Like Avalon, the atmosphere in Bon Temp is hot, sticky, and bubbling with tension. I love how the author chose this backdrop for her vampire series. In the blistering heat it’s the least likely place you’d expect to find sunlight fearing creatures of the night. But they are there. And they test the close minded nature of some of the Bon Temps residents and also liberate those who have always felt oppressed by their small town.


With ten books and a successful HBO television series there’s many stories about Sookie and her adventures in Bon Temps to immerse yourself in and I highly suggest you do. The books are fun, utterly engrossing and a refreshing spin on the regular vampire mythology.


You can find my Avalon series online –


Also the boxset of the True Blood books –


To find out more about me and my other books follow me on Twitter – @tiny_dancer85 or on facebook –

Huge thanks to Carys for taking part in my Saturday Series Spotlight feature! 🙂


Books Saturday Series Spotlight

Saturday Series Spotlight- Sarah Hardy

Today, I’m joined by one of my fellow #Blogsquad besties, Sarah Hardy. Sarah blogs at By The Letter Book Reviews and her blog is an excellent resource for reviews, blog tours and lots of other bookish fun! 🙂


Without further ado, I’ll hand you over to Sarah…


Many thanks to Kate for coming up with this great idea and allowing me to take part in Saturday Series Spotlight.

I’ve always been a sucker for a series. There is nothing better than discovering a novel which has just newly been released and having that smug feeling that you have found another new series to get your teeth stuck into, though I do recommend following the author on social media platforms like Facebook and Twitter so that you can keep up to date with any new releases so you don’t fall behind.
I also love that wonderful warm feeling you get that even though late to the party, you read a novel in a series only to realise that it is the first of many and know that you don’t have to wait months until the next novel you can start the next one straight after if you so wish.
Some novels that I have recently read that really got me excited and are the first in a new series are:
A Tapping At my Door By David Jackson
The Girl In the Ice By Robert Bryndza
For Reasons Unknown By Michael Wood
Other series that I have read and am up to date with and waiting patiently for the next one are:
The Estate Series by Mel Sherratt
DI Damen Brook series by Steven Dunne
The Justice Series by M A Comley
Detective Jennifer Knight series by Caroline Mitchell
Detective Kim Stone series by Angela Marsons
DI Helen Grace by M J Arlidge
Also the series that I am late to and working my way through:
The Detective Callum Doyle series by David Jackson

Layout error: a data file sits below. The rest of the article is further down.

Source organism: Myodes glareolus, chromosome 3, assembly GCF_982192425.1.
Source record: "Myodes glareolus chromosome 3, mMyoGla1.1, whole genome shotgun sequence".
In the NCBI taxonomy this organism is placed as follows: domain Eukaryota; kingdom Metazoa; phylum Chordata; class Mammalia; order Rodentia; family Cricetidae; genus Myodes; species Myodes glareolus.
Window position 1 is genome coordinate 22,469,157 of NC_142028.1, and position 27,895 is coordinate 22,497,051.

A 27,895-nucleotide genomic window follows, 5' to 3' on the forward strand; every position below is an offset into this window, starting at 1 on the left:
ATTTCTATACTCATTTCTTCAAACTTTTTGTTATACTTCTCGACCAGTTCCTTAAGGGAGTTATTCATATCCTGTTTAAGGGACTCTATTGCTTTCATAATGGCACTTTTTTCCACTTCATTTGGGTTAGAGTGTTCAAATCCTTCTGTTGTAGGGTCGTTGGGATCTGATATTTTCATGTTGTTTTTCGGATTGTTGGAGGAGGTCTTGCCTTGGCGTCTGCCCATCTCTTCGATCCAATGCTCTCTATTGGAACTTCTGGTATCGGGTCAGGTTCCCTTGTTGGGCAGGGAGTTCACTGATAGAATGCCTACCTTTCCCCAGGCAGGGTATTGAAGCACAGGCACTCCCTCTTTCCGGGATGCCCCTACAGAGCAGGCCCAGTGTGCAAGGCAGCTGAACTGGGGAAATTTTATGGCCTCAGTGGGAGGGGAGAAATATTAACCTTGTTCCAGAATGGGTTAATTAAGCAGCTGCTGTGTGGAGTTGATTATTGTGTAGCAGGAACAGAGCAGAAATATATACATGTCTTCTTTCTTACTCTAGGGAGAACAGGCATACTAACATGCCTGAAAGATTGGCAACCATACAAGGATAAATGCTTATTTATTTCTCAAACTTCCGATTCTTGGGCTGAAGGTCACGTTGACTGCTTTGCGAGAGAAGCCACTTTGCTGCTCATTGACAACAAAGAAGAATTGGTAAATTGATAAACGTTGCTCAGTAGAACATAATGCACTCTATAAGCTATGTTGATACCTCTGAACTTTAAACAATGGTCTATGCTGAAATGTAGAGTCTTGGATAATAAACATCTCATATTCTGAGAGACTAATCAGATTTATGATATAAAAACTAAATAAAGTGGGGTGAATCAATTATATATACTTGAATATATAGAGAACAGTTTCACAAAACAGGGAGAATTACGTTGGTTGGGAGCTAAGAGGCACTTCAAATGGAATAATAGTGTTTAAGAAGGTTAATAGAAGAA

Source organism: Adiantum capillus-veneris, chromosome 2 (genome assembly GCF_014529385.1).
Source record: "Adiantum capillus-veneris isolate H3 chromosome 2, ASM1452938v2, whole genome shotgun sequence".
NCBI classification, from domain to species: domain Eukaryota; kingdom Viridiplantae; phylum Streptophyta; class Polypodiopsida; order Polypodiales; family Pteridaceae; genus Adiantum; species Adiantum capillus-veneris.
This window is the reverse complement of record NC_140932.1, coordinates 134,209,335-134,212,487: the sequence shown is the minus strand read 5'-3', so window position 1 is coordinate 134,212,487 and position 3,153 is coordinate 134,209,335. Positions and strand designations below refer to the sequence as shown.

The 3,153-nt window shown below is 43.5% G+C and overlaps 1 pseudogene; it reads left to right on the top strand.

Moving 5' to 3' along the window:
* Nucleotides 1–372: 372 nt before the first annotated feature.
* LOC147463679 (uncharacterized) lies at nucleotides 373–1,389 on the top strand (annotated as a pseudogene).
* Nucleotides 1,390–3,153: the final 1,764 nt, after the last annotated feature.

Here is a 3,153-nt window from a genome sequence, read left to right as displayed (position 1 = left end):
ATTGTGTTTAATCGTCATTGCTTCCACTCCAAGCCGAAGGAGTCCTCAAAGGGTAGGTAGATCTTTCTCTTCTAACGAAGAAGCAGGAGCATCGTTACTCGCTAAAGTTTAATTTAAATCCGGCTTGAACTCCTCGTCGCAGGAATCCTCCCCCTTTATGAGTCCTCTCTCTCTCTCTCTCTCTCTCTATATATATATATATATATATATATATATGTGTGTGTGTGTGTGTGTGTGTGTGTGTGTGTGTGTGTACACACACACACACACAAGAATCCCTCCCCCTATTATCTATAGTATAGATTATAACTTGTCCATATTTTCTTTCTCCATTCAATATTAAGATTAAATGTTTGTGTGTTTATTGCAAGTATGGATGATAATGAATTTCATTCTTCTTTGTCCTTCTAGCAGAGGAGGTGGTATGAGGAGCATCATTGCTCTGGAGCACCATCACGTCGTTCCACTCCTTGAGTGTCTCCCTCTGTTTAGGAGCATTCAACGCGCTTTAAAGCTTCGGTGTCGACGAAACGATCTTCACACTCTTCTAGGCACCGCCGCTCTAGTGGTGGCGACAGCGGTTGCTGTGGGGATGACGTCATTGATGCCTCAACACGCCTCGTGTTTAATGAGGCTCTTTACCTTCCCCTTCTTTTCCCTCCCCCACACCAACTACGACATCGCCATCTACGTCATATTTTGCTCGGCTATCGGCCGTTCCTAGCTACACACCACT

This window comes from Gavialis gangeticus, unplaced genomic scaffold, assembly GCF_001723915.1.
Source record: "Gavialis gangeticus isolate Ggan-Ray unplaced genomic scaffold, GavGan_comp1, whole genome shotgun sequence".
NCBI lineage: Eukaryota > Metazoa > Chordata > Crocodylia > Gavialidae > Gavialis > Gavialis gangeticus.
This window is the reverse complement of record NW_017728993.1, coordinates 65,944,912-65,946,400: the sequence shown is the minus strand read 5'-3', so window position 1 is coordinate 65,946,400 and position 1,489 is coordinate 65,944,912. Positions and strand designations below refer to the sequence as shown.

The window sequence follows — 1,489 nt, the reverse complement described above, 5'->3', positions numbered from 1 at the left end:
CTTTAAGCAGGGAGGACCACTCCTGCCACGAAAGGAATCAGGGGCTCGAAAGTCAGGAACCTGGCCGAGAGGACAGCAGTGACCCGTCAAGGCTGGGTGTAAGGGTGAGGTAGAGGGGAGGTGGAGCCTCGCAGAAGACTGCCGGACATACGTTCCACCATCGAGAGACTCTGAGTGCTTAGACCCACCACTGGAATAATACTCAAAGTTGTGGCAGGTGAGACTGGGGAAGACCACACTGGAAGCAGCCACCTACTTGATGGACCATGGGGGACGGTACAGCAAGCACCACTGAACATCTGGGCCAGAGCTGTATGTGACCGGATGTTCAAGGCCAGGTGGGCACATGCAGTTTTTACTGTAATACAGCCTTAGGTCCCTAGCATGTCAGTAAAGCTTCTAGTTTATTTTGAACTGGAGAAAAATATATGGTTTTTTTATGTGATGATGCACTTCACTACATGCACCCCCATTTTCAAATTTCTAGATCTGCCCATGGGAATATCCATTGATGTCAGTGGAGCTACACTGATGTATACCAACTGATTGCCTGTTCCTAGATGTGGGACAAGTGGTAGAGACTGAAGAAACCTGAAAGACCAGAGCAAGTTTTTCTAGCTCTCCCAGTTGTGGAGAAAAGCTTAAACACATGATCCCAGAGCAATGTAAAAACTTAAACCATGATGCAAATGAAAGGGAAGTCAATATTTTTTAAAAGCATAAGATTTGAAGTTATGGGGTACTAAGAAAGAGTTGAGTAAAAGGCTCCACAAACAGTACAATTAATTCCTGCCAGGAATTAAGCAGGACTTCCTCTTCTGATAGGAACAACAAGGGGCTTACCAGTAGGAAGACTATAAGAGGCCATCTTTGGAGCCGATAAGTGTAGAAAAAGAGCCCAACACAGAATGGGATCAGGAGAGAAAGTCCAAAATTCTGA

The Roy Grace series by Peter James
The Logan McRae series by Stuart MacBride
To be honest there are quite a few more authors and series that I could mention but I would probably be here all day so apologies to the other fabulous authors out there that I haven’t mentioned.
Finally I suppose I should say why I am a sucker for a series.
We’ve all been there when we have finished a novel and we enjoyed it so much that we wish that there could be more as the characters have captivated us so much, and with a series luckily we know we are going to get more. It gives us something to look forward to and in away it’s like catching up with an old friend. I suppose more than anything though It’s really down to the authors for creating such great characters as well as brilliant story lines that leave me always wanting more.
Thanks again to Kate for having me on her blog today and I am very much looking forward to reading other peoples posts to do with this topic, as no doubt will there will be many more series’ that others have read that I have yet not discovered and no doubt will be adding to my enormous to read pile!

Huge thanks to Sarah for taking part in my series feature. There are some exceptional novels mentioned above!!!

If you want to keep up with Sarah, her blog is on Facebook and she’s also on Twitter, and just for good measure here’s her blog link again: By The Letter Book Reviews.
Books Saturday Series Spotlight

Saturday Series Spotlight- Owen Mullen

It’s Saturday again, which means its time for the series spotlight feature. This week I’m joined by Owen Mullen, author of the Charlie Cameron series.

About Owen (via Amazon Author Page):
School was a waste of time for me. Or rather, I wasted time; my own and every teacher’s who tried to get me to work. It took twenty years to appreciate what they were telling me. Life has rules. They aren’t written down but they exist nevertheless. I got that. Eventually. But by then I was thirty five.
Along the way I missed an important clue. At ten I won a national primary schools short story competition – and didn’t write anything else for forty years.
As a teenager my big obsession was music. Early on I realised if I was successful I would probably be rich and famous and pull lots of girls.
So how did that turn out?
Well, you haven’t heard of me, have you? And this morning I caught myself worrying about the electricity bill. So the short answer is: one out of three ain’t bad.
Running around the country in a Transit van with your mates is fun. It’s your very own gang. You against the world. Until you fall out and the dream lies bleeding on the dressing-room floor.
When that happened I went to London
[everybody from Scotland goes to London, it’s like first footing at New Year, or ten pints of lager and a vindaloo on a Friday night; a sacred tradition]
and became a session singer. I also started gigging with different bands on the circuit.